and, if not, whether it owed one under the common law. Though
DCS's disclosure was irresponsible, it cannot trigger
civil liability under either theory.
Section 2 Provides No Private Right of
parties agree that Section 2 does not expressly provide a
private right of action; they dispute only whether it implies
one. This is purely a question of legislative intent, not
judicial preference: did the General Assembly intend Section
2 to create a right of action, despite not saying so
expressly? See Alexander v. Sandoval, 532 U.S. 275,
286-87 (2001). We have "long been reluctant" to
infer this unwritten intent, since the legislature
often creates rights of action using clear
language. See F.D. v. Ind. Dep't of Child
Servs., 1 N.E.3d 131, 143-44 (Ind. 2013) (Rush, J.,
concurring in part and dissenting in part). This reluctance
to invade the legislature's purview has developed into a
two-part rule: we usually will not infer a private right of
action when the statute (1) primarily protects the public at
large and (2) contains an independent enforcement mechanism.
See, e.g., Gordon, 952 N.E.2d at 187
(citing Estate of Cullop v. State, 821 N.E.2d 403
(Ind.Ct.App. 2005)); LTV Steel Co. v. Griffin, 730
N.E.2d 1251, 1260 (Ind. 2000). We address each part in turn.
The statute's mission is to protect children, not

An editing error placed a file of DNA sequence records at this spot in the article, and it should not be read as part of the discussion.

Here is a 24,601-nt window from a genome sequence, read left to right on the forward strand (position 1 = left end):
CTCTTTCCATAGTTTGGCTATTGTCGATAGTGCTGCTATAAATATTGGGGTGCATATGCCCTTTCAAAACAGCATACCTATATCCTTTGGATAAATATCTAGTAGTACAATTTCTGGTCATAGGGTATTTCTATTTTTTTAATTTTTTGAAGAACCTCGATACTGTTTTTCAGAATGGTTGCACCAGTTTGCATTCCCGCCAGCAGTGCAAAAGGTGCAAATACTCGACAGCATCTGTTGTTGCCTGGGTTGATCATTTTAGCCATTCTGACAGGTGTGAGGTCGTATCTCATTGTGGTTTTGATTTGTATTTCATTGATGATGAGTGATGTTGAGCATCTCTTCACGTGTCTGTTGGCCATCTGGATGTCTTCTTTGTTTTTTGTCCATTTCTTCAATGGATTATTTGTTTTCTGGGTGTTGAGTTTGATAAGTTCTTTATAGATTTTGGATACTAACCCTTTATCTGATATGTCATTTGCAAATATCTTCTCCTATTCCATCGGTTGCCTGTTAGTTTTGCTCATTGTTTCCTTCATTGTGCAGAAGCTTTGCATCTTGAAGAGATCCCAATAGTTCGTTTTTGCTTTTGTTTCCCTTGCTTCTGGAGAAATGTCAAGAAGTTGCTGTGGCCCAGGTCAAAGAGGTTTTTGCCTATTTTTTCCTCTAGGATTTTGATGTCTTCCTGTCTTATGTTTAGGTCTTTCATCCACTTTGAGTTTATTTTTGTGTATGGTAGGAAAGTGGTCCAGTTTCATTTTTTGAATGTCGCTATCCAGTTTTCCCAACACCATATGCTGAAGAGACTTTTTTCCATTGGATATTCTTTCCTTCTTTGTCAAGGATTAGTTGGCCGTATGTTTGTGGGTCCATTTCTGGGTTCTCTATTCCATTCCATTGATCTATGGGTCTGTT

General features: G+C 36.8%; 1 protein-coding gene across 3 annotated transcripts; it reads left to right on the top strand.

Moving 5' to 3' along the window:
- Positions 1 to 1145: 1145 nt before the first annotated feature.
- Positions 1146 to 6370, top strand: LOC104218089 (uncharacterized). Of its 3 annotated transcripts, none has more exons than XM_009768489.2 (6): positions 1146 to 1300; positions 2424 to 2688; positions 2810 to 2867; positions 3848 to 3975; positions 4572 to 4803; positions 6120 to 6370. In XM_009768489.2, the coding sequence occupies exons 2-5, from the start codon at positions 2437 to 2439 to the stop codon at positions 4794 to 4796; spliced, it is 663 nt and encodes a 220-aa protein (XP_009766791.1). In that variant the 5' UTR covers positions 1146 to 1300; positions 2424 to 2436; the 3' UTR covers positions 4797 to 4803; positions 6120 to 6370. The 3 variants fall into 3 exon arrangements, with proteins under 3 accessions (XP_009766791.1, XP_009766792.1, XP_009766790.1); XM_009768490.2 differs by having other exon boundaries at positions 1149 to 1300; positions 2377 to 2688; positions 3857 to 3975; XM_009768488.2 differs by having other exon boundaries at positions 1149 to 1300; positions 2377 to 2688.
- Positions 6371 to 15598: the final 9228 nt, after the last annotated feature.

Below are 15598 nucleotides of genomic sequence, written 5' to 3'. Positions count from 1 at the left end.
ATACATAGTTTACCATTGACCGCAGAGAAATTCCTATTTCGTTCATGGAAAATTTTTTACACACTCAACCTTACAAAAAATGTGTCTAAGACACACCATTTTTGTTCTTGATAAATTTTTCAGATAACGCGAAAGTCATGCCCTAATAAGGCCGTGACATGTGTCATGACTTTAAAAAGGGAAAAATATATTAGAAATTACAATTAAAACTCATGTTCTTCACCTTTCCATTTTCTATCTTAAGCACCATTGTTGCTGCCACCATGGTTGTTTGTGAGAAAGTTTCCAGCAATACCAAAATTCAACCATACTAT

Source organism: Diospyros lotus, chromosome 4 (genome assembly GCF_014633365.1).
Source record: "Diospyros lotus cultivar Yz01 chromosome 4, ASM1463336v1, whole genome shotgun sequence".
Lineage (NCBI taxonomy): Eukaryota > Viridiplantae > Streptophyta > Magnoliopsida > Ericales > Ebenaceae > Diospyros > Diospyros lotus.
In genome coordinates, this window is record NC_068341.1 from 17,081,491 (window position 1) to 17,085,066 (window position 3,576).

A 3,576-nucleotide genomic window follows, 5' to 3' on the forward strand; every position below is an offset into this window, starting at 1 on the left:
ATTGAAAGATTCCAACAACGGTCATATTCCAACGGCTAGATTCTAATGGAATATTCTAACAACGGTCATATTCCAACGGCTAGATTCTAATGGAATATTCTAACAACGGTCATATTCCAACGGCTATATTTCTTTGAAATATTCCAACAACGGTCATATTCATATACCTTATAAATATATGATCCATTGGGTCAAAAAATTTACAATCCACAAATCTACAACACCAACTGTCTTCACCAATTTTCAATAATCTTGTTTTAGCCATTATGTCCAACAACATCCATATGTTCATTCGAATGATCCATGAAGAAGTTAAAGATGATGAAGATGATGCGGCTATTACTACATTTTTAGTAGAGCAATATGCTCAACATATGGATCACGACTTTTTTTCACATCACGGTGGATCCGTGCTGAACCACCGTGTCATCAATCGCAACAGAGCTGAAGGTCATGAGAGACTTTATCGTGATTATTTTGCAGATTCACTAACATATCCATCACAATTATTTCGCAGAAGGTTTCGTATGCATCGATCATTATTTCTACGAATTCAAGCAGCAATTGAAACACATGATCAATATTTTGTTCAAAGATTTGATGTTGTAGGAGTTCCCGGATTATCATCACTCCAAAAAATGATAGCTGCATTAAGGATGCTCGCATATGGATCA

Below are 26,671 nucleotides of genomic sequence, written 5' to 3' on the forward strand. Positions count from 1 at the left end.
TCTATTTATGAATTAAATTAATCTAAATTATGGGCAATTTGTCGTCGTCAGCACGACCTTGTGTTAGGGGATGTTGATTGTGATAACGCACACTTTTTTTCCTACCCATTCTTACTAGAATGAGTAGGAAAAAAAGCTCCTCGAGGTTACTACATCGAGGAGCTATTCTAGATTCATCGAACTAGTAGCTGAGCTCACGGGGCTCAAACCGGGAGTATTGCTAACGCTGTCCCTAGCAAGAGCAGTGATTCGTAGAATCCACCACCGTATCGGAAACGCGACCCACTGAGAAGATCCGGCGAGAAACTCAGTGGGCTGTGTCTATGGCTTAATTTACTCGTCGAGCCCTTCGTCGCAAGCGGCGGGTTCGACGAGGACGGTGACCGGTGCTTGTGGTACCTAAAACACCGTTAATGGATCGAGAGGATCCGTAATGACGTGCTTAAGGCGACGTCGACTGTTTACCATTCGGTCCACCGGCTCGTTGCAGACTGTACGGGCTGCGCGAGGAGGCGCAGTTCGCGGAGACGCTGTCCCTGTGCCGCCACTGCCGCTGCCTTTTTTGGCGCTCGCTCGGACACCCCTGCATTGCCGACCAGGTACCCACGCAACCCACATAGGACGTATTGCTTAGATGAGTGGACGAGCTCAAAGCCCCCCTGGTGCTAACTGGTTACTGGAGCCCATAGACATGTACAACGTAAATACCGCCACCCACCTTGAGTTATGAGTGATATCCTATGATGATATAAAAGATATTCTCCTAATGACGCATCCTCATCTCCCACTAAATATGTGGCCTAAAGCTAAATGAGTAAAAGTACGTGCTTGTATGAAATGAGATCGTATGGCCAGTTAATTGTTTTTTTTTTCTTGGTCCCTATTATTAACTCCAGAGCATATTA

statute is designed mainly for public benefit, it implies no
right of action; incidental benefits to a private party make
no difference. See Sprunger v. Egli, 44 N.E.3d 690,
693-94 (Ind.Ct.App. 2015); C.T. v. Gammon, 928
N.E.2d 847, 853-54 (Ind.Ct.App. 2010); Whinery v.
Roberson, 819 N.E.2d 465, 475 (Ind.Ct.App. 2004),
trans. dismissed; Borne ex rel. Borne v. Nw.
Allen Cty. Sch. Corp., 532 N.E.2d 1196, 1203
(Ind.Ct.App. 1989), trans. denied. In
Borne, for example, a child-abuse victim sued an
elementary-school principal for breaching his statutory duty
to report abuse. 532 N.E.2d at 1202. Though that statutory
duty would have undeniably benefited the particular
child-abuse victim, the Court of Appeals refused to infer a
private right of action since the statute's "primary
thrust" was helping children in general. Id. at
statute here has the same "primary thrust" as the
statute in Borne. Indeed, they are both part of the
"Reporting and Investigation of Child Abuse and
Neglect" scheme, which declares five purposes all
revolving around helping children in general:
(1) encourage effective reporting of suspected or known
incidents of child abuse or neglect;
(2) provide effective child services to quickly investigate
reports of child ...